Meaning "hollow part or piece for receiving and holding something" first recorded early 15c.; anatomical sense is from c. 1600; domestic electrical sense first recorded 1885. Socket wrench is attested from 1837. The verb is 1530s, from the noun. Related: Socketed; socketing.
- Socratic (adj.)
- 1630s (Socratical is from 1580s), "of or pertaining to Greek philosopher Socrates" (469-399 B.C.E.), especially in reference to his method of eliciting truth by question and answer, from Latin Socraticus, from Greek Sokratikos "pertaining to Socrates or his school." His name is Greek Sokrates, literally "having safe might."
- sod (n.1)
- "turf, slice of earth with grass on it," mid-15c., apparently from Middle Dutch sode "turf," or Middle Low German sode, both related to Old Frisian satha "sod," all of uncertain origin. Perhaps the notion is water saturation and the group is related to sog. The (old) sod "Ireland" is from 1812.
- sod (n.2)
- term of abuse, 1818, short for sodomite (also see sodomy). British colloquial sod-all "nothing" is attested from 1958.
- sod (v.1)
- c. 1400, "to cover with sod," from sod (n.). Related: Sodded; sodding.
- sod (v.2)
- in sod off (1960), British slang term of dismissal; see sod (n.2).
- soda (n.)
- late 15c., "sodium carbonate," an alkaline substance extracted from certain ashes (now made artificially), from Italian sida (or Medieval Latin soda) "a kind of saltwort," from which soda was obtained, of uncertain origin. Perhaps it is from a Catalan sosa, attested from late 13c., of uncertain origin. Proposed Arabic sources in a name of a variety of saltwort have not been attested and that theory is no longer considered valid. Another theory, considered far-fetched in some quarters, traces it to Medieval Latin sodanum "a headache remedy," ultimately from Arabic suda "splitting headache."
Soda is found naturally in alkaline lakes, in deposits where such lakes have dried, and from ash produced by burning various seaside plants. A major trading commodity in the medieval Mediterranean, since commercial manufacture of it began in France in late 18c., these other sources have been abandoned. Washing soda (sodium carbonate) is commonly distinguished from baking soda (sodium bicarbonate). A soda-cracker (1863) has baking soda as an ingredient.
The meaning "carbonated water" is first recorded 1834, a shortening of soda water (1802) "water into which carbonic acid has been forced under pressure." "It rarely contains soda in any form; but the name originally applied when sodium carbonate was contained in it has been retained" [Century Dictionary, 1902]. Since 19c. typically flavored and sweetened with syrups. First record of soda pop is from 1863, and the most frequent modern use of the word is as a shortening of this or other terms for "flavored, sweetened soda water." Compare pop (n.1). Soda fountain is from 1824; soda jerk first attested 1915 (soda-jerker is from 1883). Colloquial pronunciation "sody" is represented in print from 1900 (U.S. Midwestern).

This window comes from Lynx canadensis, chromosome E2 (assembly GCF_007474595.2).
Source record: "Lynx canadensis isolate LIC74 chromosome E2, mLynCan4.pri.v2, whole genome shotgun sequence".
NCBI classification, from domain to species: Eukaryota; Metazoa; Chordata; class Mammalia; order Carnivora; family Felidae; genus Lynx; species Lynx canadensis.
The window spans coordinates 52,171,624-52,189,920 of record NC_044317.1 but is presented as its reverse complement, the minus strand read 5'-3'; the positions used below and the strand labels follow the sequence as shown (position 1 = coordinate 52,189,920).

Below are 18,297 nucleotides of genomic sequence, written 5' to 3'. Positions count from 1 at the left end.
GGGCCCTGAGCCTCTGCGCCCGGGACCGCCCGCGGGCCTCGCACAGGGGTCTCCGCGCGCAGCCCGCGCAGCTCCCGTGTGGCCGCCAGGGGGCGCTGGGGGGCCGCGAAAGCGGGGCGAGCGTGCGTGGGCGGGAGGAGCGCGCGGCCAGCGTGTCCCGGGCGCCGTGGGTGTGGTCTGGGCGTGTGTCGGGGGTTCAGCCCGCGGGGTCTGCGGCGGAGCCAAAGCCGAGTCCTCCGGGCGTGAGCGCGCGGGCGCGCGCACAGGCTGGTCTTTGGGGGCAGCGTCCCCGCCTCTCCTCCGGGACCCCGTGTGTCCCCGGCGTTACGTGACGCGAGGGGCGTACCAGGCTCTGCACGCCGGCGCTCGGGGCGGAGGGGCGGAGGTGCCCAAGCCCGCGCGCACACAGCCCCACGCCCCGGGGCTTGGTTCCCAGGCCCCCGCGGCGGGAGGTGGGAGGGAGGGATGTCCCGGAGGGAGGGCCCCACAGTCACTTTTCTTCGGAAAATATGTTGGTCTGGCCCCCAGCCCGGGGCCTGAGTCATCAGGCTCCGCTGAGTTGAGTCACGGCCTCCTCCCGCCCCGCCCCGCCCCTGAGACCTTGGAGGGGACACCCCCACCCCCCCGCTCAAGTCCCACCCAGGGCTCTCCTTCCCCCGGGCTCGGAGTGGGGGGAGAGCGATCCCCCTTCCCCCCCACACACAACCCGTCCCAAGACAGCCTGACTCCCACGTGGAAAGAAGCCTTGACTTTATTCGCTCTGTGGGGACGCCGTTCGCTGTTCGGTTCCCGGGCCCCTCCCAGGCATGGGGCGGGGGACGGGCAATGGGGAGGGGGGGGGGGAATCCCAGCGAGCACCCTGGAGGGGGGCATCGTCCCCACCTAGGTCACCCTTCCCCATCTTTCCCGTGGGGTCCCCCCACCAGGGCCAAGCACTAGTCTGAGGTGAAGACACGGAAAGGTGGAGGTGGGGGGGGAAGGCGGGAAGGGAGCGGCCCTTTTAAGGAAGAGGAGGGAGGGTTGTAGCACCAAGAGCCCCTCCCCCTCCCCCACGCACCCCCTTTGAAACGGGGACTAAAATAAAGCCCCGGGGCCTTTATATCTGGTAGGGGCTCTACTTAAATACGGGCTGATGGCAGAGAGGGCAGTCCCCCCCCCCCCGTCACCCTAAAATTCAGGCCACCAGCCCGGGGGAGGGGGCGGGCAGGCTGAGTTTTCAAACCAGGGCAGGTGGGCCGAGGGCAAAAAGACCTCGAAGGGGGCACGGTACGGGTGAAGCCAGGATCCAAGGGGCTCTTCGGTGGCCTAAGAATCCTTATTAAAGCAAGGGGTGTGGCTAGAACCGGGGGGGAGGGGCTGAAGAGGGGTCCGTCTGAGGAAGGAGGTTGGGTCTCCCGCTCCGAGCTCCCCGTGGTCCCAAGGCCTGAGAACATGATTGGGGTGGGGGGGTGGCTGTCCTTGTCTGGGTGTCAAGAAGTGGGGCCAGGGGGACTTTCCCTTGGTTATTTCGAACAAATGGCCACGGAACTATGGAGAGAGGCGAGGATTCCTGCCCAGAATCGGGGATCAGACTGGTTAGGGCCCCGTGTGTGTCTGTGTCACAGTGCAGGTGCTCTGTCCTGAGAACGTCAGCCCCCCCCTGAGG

- sodality (n.)
- "companionship, fellowship, association with others," c. 1600, from Middle French sodalité or directly from Latin sodalitatem (nominative sodalitas) "companionship, a brotherhood, association, fellowship," from sodalis "companion," perhaps literally "one's own, relative," related to suescere "to accustom," from PIE *swedh-, extended form of root *s(w)e-, pronoun of the third person and reflexive (see idiom). Especially of religious guilds in the Catholic Church.
- sodbuster (n.)
- "pioneer farmer in a cattle-grazing region," originally in the U.S. West, 1897, from sod (n.1) + agent noun from bust (v.).
- sodden (adj.)
- "soaked or softened in water," 1820, earlier "resembling something that has been boiled a long time" (1590s), originally "boiled" (c. 1300), from Old English soden "boiled," strong past participle of seoþan "to cook, boil" (see seethe). For sense evolution from "heat in water" to "immerse in water" compare bath.
- sodium (n.)
- metallic alkaline element, 1807, coined by English chemist Humphry Davy from soda; so called because the element was isolated from caustic soda (sodium hydroxide). The chemical symbol Na is from natrium, alternative name for the element proposed by Berzelius from natron, a name of a type of soda.